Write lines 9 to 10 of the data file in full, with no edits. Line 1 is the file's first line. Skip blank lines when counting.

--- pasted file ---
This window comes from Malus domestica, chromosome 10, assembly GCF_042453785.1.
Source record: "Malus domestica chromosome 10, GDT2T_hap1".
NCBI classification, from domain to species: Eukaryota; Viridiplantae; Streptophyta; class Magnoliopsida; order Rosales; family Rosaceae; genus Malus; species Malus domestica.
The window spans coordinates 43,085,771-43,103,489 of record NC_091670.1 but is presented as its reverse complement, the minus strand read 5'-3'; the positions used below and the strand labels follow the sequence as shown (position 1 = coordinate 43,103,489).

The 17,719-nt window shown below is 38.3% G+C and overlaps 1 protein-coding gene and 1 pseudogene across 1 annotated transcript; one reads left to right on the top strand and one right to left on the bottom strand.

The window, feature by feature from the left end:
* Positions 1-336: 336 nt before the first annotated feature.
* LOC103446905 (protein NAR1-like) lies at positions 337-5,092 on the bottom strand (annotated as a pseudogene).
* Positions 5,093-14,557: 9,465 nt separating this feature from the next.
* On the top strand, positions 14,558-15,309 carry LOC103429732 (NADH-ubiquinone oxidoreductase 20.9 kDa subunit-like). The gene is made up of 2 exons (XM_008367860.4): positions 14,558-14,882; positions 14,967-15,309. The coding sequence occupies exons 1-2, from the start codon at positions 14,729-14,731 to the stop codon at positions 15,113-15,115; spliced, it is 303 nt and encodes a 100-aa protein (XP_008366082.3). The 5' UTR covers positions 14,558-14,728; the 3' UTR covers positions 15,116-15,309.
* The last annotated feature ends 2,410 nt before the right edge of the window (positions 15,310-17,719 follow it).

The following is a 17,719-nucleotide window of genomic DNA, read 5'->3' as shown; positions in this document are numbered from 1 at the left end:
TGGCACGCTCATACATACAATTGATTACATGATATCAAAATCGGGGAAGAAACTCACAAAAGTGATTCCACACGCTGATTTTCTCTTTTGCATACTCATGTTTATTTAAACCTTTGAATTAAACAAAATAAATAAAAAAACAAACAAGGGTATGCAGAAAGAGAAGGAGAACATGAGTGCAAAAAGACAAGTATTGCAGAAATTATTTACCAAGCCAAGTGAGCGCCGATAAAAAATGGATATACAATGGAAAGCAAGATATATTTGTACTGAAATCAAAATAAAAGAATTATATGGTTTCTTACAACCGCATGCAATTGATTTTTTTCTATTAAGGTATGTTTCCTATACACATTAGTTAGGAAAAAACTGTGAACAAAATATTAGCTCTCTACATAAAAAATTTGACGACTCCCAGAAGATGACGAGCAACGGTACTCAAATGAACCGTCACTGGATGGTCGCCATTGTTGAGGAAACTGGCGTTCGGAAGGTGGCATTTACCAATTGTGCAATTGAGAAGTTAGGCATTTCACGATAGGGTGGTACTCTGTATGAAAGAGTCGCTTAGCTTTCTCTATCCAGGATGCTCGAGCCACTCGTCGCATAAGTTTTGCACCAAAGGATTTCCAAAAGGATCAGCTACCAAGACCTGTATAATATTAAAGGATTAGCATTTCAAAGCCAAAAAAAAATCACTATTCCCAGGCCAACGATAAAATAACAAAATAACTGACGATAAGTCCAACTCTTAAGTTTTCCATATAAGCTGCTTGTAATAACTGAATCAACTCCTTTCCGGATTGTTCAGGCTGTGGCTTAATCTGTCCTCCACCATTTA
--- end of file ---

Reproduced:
* Positions 5,093-14,557: 9,465 nt separating this feature from the next.
* On the top strand, positions 14,558-15,309 carry LOC103429732 (NADH-ubiquinone oxidoreductase 20.9 kDa subunit-like). The gene is made up of 2 exons (XM_008367860.4): positions 14,558-14,882; positions 14,967-15,309. The coding sequence occupies exons 1-2, from the start codon at positions 14,729-14,731 to the stop codon at positions 15,113-15,115; spliced, it is 303 nt and encodes a 100-aa protein (XP_008366082.3). The 5' UTR covers positions 14,558-14,728; the 3' UTR covers positions 15,116-15,309.